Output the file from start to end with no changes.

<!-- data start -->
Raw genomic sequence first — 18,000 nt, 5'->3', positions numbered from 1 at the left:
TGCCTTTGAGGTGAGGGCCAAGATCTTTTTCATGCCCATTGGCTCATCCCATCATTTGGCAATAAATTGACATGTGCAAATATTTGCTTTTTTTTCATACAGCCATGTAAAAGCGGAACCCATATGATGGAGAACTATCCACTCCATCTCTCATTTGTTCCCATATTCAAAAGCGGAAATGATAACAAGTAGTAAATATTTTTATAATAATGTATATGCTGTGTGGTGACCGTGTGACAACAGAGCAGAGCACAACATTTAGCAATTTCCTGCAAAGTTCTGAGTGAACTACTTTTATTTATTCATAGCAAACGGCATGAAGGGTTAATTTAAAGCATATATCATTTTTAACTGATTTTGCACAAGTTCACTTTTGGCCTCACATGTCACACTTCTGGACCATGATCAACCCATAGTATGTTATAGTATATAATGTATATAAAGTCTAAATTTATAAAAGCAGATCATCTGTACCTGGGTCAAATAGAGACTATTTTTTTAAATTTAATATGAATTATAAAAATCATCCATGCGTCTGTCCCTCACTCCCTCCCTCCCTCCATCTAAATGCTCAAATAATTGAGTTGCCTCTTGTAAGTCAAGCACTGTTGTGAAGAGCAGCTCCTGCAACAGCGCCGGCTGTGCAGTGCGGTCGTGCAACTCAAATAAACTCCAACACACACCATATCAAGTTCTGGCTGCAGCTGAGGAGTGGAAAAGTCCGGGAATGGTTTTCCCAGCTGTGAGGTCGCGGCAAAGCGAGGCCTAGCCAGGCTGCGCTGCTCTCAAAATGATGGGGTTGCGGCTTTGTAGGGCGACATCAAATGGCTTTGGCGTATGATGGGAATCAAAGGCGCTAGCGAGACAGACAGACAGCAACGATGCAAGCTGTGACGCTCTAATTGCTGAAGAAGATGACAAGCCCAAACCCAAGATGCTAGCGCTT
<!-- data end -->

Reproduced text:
Raw genomic sequence first — 18,000 nt, 5'->3', positions numbered from 1 at the left:
TGCCTTTGAGGTGAGGGCCAAGATCTTTTTCATGCCCATTGGCTCATCCCATCATTTGGCAATAAATTGACATGTGCAAATATTTGCTTTTTTTTCATACAGCCATGTAAAAGCGGAACCCATATGATGGAGAACTATCCACTCCATCTCTCATTTGTTCCCATATTCAAAAGCGGAAATGATAACAAGTAGTAAATATTTTTATAATAATGTATATGCTGTGTGGTGACCGTGTGACAACAGAGCAGAGCACAACATTTAGCAATTTCCTGCAAAGTTCTGAGTGAACTACTTTTATTTATTCATAGCAAACGGCATGAAGGGTTAATTTAAAGCATATATCATTTTTAACTGATTTTGCACAAGTTCACTTTTGGCCTCACATGTCACACTTCTGGACCATGATCAACCCATAGTATGTTATAGTATATAATGTATATAAAGTCTAAATTTATAAAAGCAGATCATCTGTACCTGGGTCAAATAGAGACTATTTTTTTAAATTTAATATGAATTATAAAAATCATCCATGCGTCTGTCCCTCACTCCCTCCCTCCCTCCATCTAAATGCTCAAATAATTGAGTTGCCTCTTGTAAGTCAAGCACTGTTGTGAAGAGCAGCTCCTGCAACAGCGCCGGCTGTGCAGTGCGGTCGTGCAACTCAAATAAACTCCAACACACACCATATCAAGTTCTGGCTGCAGCTGAGGAGTGGAAAAGTCCGGGAATGGTTTTCCCAGCTGTGAGGTCGCGGCAAAGCGAGGCCTAGCCAGGCTGCGCTGCTCTCAAAATGATGGGGTTGCGGCTTTGTAGGGCGACATCAAATGGCTTTGGCGTATGATGGGAATCAAAGGCGCTAGCGAGACAGACAGACAGCAACGATGCAAGCTGTGACGCTCTAATTGCTGAAGAAGATGACAAGCCCAAACCCAAGATGCTAGCGCTT